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a Comedy
by Peter Sinn Nachtrieb

COMPANY : Aurora Theatre [WEBSITE]
VENUE : Aurora Theatre [WEBSITE]
ID# 4412

SHOWING : January 17, 2013 - February 10, 2013



It is said that Bob was born on Valentine’s Day in the bathroom of a White Castle Restaurant in Kentucky. It is said that Bob’s birth mother Helen had a particular loneliness on this holiday that only a certain greasy cuisine could soothe. Armed with nothing but unfailing optimism, Bob is the epic, fast-paced comedy of one man’s dream to be great. The greatness of Bob.

Director Sean Daniels
Chorus #1 Veronika Duerr
Chorus #3 Wendy Melkonian
Chorus #4 Doyle Reynolds
Bob Dan Triandaflo
Chorus #2 Scott Warren
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A Life in Five Acts and One Intermission
by playgoer
Sunday, January 20, 2013
"Bob" tells the story of foundling Bob from birth to old age, using a chorus of four actors to portray all the characters (and animals) surrounding him as his adventurous life unfolds. There's a bit of magical realism and a lot of quirkiness. The point of the plot seems to be that one person can affect the lives of many others, sometimes in ways that person would never imagine. The point of the play seems to be lots of fun.

The ensemble of Veronika Duerr, Scott Warren, Wendy Melkonian, and Doyle Reynolds slip into and out of characters with ease, bringing lots of energy and variety to the action. Dan Triandiflou plays Bob throughout, doing a nice job of suggesting different ages and delineating the shifting philosophies of Bob's life. And he offers as much beefcake as "Bloody Bloody Andrew Jackson" does.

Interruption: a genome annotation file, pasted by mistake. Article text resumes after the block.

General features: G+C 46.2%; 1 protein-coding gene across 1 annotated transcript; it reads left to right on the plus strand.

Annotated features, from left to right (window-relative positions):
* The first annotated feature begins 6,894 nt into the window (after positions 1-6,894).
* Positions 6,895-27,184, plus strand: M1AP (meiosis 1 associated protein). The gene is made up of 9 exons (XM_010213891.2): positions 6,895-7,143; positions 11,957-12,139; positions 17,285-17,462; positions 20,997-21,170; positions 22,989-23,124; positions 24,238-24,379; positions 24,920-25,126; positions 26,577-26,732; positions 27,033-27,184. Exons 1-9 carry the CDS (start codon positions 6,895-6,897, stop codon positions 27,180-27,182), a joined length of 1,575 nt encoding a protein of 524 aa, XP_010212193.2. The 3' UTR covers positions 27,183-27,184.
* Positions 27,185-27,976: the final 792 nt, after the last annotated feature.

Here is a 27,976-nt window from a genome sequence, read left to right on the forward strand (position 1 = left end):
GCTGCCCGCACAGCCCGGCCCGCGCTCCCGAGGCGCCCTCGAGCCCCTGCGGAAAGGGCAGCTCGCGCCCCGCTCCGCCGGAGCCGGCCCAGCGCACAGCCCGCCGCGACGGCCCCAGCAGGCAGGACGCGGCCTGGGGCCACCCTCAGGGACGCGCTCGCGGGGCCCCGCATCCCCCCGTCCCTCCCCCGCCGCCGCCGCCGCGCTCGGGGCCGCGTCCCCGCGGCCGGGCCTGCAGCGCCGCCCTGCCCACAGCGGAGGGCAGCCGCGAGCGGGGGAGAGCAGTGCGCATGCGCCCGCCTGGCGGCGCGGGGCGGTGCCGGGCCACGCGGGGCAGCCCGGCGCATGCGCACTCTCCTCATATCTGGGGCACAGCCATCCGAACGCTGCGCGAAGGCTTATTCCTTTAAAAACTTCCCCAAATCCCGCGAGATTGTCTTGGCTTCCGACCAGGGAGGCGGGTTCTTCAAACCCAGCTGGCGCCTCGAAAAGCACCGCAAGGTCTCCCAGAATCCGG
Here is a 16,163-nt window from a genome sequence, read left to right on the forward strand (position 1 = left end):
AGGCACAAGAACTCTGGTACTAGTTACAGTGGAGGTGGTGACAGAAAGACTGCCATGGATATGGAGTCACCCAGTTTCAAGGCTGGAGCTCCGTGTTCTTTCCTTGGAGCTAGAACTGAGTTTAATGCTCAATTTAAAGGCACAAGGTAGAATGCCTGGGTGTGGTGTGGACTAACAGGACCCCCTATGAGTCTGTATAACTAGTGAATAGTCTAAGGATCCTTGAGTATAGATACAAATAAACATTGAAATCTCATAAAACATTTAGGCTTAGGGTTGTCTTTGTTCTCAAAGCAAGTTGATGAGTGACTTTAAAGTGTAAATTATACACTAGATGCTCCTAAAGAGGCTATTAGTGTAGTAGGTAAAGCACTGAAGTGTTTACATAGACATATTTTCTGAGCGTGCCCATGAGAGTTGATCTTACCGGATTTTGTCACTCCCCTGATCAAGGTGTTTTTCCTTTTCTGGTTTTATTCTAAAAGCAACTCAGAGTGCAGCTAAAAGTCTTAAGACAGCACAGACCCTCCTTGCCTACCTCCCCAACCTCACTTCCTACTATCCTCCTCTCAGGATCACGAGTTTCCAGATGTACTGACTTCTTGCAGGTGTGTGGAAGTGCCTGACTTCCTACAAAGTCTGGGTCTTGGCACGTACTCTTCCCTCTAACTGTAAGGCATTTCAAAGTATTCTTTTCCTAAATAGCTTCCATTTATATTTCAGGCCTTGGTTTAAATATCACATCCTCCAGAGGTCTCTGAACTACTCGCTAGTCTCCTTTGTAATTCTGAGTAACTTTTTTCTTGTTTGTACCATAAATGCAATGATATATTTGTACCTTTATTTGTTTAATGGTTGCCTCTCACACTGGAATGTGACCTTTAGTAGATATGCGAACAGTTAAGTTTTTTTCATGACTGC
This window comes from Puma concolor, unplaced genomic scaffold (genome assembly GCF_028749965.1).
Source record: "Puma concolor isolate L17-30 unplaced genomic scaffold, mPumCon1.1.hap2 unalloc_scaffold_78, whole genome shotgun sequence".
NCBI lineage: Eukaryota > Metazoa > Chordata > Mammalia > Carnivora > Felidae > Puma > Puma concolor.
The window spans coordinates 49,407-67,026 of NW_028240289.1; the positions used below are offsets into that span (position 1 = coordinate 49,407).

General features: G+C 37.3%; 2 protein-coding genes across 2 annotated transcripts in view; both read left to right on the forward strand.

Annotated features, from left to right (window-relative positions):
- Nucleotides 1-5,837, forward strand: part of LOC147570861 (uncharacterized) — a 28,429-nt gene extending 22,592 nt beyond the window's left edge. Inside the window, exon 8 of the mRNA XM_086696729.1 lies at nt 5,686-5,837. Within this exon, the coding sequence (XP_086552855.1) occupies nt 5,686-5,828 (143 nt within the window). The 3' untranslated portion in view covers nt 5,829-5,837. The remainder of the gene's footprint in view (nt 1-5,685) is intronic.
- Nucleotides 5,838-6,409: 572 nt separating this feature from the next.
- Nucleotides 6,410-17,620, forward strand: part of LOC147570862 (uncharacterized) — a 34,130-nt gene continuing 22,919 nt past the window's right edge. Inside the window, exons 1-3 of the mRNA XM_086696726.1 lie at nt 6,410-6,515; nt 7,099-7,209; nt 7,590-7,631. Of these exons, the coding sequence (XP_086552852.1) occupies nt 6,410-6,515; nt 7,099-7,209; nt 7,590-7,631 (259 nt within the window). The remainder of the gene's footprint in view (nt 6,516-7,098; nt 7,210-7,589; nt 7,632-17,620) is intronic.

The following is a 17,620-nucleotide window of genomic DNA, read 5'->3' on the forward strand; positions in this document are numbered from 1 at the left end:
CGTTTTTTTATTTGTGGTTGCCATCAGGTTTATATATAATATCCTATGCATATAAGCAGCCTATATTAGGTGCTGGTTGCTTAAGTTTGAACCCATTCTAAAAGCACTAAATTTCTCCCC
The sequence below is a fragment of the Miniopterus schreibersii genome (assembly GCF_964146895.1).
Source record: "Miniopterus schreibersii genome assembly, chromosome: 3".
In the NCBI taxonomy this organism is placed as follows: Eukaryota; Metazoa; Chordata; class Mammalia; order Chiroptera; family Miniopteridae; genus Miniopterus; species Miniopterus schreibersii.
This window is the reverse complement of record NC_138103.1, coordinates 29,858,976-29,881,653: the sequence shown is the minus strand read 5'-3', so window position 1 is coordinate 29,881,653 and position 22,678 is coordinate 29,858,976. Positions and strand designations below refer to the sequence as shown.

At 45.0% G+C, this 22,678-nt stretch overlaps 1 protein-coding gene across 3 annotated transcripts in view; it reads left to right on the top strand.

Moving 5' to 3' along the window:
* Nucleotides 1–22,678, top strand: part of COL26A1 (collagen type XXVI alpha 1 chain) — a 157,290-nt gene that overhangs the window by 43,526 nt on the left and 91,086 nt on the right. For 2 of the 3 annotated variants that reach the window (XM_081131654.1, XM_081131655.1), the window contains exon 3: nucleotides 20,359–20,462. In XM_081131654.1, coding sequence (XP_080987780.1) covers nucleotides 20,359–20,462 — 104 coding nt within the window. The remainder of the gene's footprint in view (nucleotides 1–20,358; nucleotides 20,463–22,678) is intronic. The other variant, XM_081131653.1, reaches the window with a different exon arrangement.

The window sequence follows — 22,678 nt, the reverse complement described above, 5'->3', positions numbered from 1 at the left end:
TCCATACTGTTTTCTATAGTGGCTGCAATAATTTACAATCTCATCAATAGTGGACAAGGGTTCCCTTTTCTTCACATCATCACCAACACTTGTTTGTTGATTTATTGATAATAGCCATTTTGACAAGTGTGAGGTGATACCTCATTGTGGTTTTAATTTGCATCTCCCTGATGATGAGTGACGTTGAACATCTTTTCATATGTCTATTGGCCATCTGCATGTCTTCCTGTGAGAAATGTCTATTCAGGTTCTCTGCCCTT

The action plays out in front of (and sometimes inside) a giant set of the letters "BOb" that sparkle with arcade lights, with twinkling swirls of lights behind. Set designer Michael B. Raiford and lighting designer Mike Post have combined efforts to make a shimmering sideshow of a set. Sound designer Matt Callahan adds to the effect with pre-show and intermission music of a carnival calliope, with carnival crowd sounds piped in. There's also a neat microphone effect as a White Castle employee makes an announcement. All in all, the design team has done a bang-up job on "Bob."

Director Sean Daniels has also done a bang-up job. The show flows smoothly, and all the actors are shown up to advantage. Act one ends with ominous music and a suddenly serious, cynical speech by Bob that lets us know the light tone of act one will deepen a bit in act two, although always in humorous ways. The director ensures that the tone of the show never strays far from where it needs to be.

Not everything in the show works. There are special song and dance spots that are done in a consciously hammy way and do nothing but interrupt the action for thirty seconds or so. The hurdy-gurdy that accompanies them is superfluous, given that the pre-show music has already set a carnival atmosphere. Costumes by Alan Yeong are generally dowdy (in a probably conscious way), with the only remarkable piece being a fur-trimmed ringmaster jacket Bob wears near the end.

Playwright Peter Sinn Nachtrieb has tied up all the seemingly unrelated plot threads by the end of his show, and it's the gradual revelations of Bob's history that keep interest. The show is perhaps a tad too long in the section leading up to the intermission, but otherwise it's a sheer delight. Give in to its quirky world view and you'll have a terrific time with "Bob." [POST A COMMENT REGARDING THIS REVIEW]


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